Holyrood faces backlash over creeping authoritarianism in coronavirus bill

Protestor being detained and carried away by police
Support us and go ad-free

A lot of attention in recent months has been put on the laws and bills going through Westminster which are attempting to reduce our democratic rights. This attention is deserved. We need to stop these bills. We need to take to the streets and protest bills such as the Police, Crime, Sentencing and Courts Bill (policing bill), the Nationality and Borders Bill, and the Health and Care Bill. What isn’t being discussed however is that similar attempts are being made in Holyrood by a government typically considered more democratic. If we are to remain vigilant of power grabs by Westminster we must do the same for Holyrood. Don’t let the lack of attention fool you. Holyrood have as much disregard for democracy as Westminster.

“The whole purpose of protest is to get noticed and to apply pressure”

It’s important to look at how the policing bill allows the state to further control debate in this country – allowing certain movements and silencing others. It expands upon protest bans/restrictions from laws such as the Public Order Act 1986. This bill increases the size of the area outside Westminster which can be placed under protest restrictions, while also making it an offence to obstruct vehicles there. Such powers would further stifle protest and mean that many protests would be practically state sanctioned. Yet showing discontent towards some form of authority is exactly the point of protest. As Nick Dearden from Global Justice Now said:

The whole purpose of protest is to get noticed and to apply pressure

This bill would make it harder to have our voices heard at the exact time they need to be.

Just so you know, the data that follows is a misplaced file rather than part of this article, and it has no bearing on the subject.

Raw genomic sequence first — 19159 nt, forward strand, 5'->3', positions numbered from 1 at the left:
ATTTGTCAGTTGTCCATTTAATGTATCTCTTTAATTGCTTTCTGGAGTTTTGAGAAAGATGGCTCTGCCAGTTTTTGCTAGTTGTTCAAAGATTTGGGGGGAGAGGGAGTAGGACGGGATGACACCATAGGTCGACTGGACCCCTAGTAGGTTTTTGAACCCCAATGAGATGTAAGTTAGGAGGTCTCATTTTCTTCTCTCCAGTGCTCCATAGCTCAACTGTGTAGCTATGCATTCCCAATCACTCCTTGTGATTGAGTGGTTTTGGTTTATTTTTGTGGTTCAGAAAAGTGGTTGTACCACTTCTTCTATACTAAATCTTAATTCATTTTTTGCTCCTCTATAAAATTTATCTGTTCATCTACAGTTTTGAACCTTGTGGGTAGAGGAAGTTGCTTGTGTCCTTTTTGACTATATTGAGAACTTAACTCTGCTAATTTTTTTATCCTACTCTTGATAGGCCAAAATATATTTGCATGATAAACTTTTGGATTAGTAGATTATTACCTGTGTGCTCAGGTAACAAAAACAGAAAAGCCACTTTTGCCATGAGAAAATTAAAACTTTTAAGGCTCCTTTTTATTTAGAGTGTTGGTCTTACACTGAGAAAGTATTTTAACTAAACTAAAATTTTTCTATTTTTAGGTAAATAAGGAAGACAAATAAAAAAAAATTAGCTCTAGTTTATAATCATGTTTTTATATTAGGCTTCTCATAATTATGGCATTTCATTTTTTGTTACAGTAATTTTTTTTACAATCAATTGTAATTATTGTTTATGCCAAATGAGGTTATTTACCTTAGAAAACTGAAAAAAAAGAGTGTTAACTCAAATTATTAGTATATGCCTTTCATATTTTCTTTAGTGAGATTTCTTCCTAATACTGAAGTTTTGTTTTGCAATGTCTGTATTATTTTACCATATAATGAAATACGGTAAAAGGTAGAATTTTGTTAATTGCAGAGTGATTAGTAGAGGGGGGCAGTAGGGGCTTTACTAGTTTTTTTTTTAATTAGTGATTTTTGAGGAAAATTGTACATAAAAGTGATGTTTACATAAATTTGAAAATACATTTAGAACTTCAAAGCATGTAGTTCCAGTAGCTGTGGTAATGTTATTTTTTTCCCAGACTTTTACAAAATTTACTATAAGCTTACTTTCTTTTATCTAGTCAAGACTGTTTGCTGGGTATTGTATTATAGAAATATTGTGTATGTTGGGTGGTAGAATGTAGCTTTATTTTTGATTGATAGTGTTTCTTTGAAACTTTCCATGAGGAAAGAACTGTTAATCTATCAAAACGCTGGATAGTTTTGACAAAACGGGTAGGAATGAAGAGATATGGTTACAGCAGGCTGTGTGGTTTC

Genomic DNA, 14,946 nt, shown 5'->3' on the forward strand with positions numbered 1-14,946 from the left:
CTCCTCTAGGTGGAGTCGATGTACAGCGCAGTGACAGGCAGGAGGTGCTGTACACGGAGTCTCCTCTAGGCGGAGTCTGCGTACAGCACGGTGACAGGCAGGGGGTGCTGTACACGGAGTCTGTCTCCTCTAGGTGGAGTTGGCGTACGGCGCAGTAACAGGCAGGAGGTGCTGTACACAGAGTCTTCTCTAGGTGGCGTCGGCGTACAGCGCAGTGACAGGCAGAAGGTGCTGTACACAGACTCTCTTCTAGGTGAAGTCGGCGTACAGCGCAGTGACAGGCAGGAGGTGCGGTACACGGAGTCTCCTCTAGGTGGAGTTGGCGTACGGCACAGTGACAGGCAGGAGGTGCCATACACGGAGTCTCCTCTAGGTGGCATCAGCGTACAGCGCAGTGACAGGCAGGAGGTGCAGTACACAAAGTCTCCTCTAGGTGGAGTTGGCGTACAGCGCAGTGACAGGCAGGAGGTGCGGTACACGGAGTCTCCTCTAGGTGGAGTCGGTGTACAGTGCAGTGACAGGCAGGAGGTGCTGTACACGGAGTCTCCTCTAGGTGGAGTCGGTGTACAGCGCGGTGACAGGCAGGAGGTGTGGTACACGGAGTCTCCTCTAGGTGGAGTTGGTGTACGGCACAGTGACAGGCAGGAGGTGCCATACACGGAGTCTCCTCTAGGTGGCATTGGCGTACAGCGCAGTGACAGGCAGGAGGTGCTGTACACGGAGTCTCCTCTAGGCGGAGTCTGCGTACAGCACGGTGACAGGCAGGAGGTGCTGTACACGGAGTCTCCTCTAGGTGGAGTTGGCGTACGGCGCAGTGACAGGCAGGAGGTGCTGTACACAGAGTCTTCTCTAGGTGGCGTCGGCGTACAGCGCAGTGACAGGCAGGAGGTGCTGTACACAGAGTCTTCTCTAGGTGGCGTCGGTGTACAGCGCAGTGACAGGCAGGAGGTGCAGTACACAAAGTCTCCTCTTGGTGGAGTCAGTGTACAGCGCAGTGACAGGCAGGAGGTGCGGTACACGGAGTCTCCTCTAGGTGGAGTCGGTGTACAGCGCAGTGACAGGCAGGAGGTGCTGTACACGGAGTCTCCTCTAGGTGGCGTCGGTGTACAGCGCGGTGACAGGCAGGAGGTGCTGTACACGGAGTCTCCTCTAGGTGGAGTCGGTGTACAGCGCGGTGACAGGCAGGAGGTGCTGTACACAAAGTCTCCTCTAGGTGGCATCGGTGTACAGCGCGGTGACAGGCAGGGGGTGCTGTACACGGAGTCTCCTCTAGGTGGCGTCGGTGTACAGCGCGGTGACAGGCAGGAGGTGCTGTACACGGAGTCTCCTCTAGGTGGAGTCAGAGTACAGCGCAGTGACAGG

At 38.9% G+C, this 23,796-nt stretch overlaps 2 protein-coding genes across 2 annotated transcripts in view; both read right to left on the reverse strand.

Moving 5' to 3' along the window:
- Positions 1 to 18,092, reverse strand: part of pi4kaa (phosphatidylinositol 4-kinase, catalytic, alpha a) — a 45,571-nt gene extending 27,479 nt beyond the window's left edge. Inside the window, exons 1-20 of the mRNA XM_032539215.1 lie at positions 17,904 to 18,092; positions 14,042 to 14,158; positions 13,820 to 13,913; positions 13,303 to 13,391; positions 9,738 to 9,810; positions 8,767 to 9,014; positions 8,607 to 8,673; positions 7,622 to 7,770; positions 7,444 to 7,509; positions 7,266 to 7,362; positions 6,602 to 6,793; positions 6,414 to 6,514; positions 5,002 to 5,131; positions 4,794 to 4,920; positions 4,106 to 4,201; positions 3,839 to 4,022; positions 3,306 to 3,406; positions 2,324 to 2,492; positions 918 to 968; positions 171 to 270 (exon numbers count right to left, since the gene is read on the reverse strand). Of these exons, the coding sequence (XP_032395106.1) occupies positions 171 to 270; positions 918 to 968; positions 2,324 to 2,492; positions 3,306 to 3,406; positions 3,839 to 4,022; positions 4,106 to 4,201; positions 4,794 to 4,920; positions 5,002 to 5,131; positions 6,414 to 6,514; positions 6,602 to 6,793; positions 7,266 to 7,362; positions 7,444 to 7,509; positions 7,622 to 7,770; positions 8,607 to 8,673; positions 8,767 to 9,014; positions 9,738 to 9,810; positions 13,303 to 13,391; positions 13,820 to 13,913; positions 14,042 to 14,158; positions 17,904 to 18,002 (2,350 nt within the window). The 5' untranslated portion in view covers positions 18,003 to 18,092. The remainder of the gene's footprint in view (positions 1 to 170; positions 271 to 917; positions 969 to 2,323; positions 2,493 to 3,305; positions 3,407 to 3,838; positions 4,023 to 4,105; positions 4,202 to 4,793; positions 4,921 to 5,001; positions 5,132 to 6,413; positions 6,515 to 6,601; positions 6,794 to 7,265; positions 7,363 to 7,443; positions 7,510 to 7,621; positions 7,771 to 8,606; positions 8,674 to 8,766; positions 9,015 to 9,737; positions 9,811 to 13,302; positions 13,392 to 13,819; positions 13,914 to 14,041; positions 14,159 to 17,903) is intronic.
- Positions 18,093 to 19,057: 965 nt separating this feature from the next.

The bill would force people convicted of terrorist offences to be placed under conditions that make it easier for the police to search their homes and give them the power to arrest people without a warrant. It’s important to note the police’s attitude on what constitutes terrorism is skewed with counter terrorism police previously labelling Extinction Rebellion an extremist organisation. These powers could be used against protestors when causing “serious damage to property” is defined as terrorism, and can occur during protests.

What you don’t know can hurt you

The subjective nature of the provisions in the bill threaten our right to protest. Various aspects of the bill relating to public nuisance, serious annoyance, and noise complaints are open to interpretation by the police. When I attended protests in the past, the police always had to notify the protestors when they were placing restrictions on the protest. This bill would change that. The bill means that if you didn’t hear the restriction being put in place you could still be found guilty for failing to comply with the restriction as you ought to know it was put in place.

The bill would also give the police power to shut down protests deemed to be too noisy. However, the Home Office has suggested part of the police’s way of determining this could be through inspecting whether buildings are double glazed or not. In doing so, they would determine the likelihood of a noise complaint. Using such a bizarre metric for deciding whether protests would be too noisy or not is just another example of the arbitrary nature of these provisions which would make it easier to stop protests.

Read on...

Support us and go ad-free

The “public nuisance” argument

Protestors have been prosecuted under vague public nuisance laws in the past. 146 charges of causing a public nuisance were brought against Insulate Britain protesters last year. The policing bill will only further this erosion of protest rights through its definitions of public nuisance which remain unspecified. The bill provides no definition of what constitutes serious distress, serious annoyance, serious inconvenience, or serious loss of amenity. It would practically allow the police to determine it by their own definition. This is deeply concerning when causing public nuisance could land you 10 years in prison. The police would be able to arrest people based on their own subjective opinion. The idea that someone could be given 10 years in prison under such vague measures should worry us all. We must take to the streets and protest this bill before we can’t take to the streets anymore.